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5-second summary
  • Creating a pricing model that is consistent, transparent, and easy for customers to understand can help take the friction out of purchasing decisions.
  • For startups, gaining users is more important that maximizing revenue per user.
  • It’s better err on the side of pricing too low. You can always increase prices later.
  • If you must increase prices for current customers, give them plenty of notice first.

This article is part of our series on using the flywheel model to grow your business. Check out the complete collection here.

Pricing is one of the most critical strategic maneuvers for any business. For that reason, it can also be one of the most contentious areas for your teams. Finance, marketing, sales partners… there are countless stakeholders you need buy-in from, and no shortage of discussion along the way.

When I look at Atlassian’s always-evolving pricing strategy, it’s clear that the way we’ve sidestepped many headaches is by leading with the most important teammate in mind: the customer.

When Mike and Scott launched Jira in 2002, they charged $800 for an unlimited-use license. They had no market analysis, no customer-demand data, and no fancy consulting firms to help them come up with the price. They simply wanted Jira to be affordable for every potential customer.

In fact, when writing this article, I asked Mike how they came up with the $800 figure. His response: “No idea. Absolute stone-cold punt. In fact, we immediately gave the first few customers 25% off because we thought $800 was too expensive.”     

Well then! It’s safe to say that pricing in Atlassian’s early days was less of a science than a gut feeling. But while our pricing decisions have certainly gotten a tad more complex since then, our principles really haven’t.

Over time, we’ve built some guiding philosophies on how to price products fairly while growing our business. Here’s the approach we’ve taken, from our start-up days through today.

1. Make it easy

As the team started selling more and more Jira licenses, there were a few business constraints that logically drove those early pricing decisions. Being an Australian startup offering IT tools in 2002 meant having very little access to capital to grow the business. Very little capital, in turn, meant Atlassian was unable to invest in many standard go-to-market functions like sales.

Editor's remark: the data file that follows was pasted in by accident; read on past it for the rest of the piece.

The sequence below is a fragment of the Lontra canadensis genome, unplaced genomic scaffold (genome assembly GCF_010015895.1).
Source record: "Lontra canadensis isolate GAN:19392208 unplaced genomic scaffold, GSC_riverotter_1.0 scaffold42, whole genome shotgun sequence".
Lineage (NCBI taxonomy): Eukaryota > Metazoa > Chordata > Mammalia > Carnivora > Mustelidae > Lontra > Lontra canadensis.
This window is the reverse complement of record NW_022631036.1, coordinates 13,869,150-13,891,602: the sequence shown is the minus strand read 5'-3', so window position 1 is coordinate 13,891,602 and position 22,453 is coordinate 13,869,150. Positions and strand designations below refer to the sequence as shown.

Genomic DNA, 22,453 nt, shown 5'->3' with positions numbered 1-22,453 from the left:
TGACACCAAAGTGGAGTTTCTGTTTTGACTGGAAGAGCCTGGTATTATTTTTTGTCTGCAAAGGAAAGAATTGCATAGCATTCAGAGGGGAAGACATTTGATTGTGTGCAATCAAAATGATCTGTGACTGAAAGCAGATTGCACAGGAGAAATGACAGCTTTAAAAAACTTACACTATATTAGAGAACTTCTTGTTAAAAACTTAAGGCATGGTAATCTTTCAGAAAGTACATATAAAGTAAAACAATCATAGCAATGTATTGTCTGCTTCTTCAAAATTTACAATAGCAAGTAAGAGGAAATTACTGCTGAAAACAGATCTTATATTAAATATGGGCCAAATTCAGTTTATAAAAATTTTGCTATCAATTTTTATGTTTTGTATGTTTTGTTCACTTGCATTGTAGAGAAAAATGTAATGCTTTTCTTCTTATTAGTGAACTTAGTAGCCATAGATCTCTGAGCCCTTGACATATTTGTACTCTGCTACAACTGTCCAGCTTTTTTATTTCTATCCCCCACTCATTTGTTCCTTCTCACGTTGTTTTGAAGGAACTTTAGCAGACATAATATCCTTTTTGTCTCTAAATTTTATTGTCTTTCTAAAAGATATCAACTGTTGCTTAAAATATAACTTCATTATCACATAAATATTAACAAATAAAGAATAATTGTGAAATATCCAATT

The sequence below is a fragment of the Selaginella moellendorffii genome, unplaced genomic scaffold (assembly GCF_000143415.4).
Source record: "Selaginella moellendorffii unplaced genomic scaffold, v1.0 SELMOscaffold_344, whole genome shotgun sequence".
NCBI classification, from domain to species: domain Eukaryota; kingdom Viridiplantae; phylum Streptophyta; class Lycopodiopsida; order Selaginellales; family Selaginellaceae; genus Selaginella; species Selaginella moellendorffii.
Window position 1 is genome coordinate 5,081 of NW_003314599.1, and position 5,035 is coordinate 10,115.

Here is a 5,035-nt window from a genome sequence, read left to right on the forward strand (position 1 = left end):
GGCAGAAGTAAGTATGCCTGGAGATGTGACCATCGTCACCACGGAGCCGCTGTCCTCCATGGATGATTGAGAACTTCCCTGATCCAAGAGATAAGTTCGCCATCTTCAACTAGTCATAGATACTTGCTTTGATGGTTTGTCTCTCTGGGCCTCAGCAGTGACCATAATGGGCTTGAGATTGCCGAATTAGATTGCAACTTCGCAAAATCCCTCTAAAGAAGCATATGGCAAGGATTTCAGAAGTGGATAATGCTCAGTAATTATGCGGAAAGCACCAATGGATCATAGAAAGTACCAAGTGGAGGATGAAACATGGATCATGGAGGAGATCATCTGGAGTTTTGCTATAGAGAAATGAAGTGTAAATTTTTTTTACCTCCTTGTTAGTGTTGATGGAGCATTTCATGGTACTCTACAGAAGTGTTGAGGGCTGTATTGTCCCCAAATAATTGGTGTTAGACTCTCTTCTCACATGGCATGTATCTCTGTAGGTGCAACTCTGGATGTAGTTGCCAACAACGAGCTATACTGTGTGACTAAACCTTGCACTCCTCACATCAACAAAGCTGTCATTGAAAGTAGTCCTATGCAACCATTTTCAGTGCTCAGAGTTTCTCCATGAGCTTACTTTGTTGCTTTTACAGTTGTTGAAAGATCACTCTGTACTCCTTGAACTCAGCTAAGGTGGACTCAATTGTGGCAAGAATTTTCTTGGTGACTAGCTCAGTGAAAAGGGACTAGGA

To remedy this, we adopted a self-serve model that relied on one key principle: make things easy for customers. For example:

  1. Make it easy to start: Jira was available online for everyone to try for free. 
  2. Make it easy to buy: All pricing and purchasing information was available online, and the entire purchase experience was self-serve.
  3. Make it easy to afford: Jira was affordable for any team and easily justified within a department’s existing budget.

The result of the above is that teams began adopting Jira while avoiding many hurdles standing between teams and new technology at the time. There were no RFPs, contract negotiations, proof of concepts, or competitive bakeoffs. Customers went online, purchased a license themselves, and unknowingly taught Atlassian a valuable pricing principle.

2. Price for volume

The key to building a flywheel is to always optimize for volume. The more happy customers you have, the more they tell other people about your products and, thus, you get more customers. In the early days, having more people using your products always beats maximizing revenue from those customers.

Even today, with ever-changing markets and competitors, we continue to focus on ensuring that the value our products provide is orders of magnitude greater than the prices we charge. Continuing to price for high volume is a critical reason why our new-customer numbers have grown year-on-year every year since we’ve been in business.

Once Jira was up and running, Mike and Scott did something that went against the advice given to most startups; they launched a second product called Confluence. It’s up for debate as to whether it was some incredible insight that the greatest software companies in the world are all multi-product companies, or whether Mike and Scott simply realized that there was a problem around documentation that they could solve. Regardless of how the decision was made, the launch of Confluence immediately transformed Atlassian into a multi-product company. But how to price this new offering?

10 lessons on using the flywheel effect to grow your business

3. Be consistent

Naturally, customers will compare the prices of new products from a company to the products they already own. It’s only when you deviate from your current pricing model in size, unit, you-name-it, that you create blockers to business. Part of Atlassian’s “land and expand” strategy has been that all our products are priced as similarly as possible.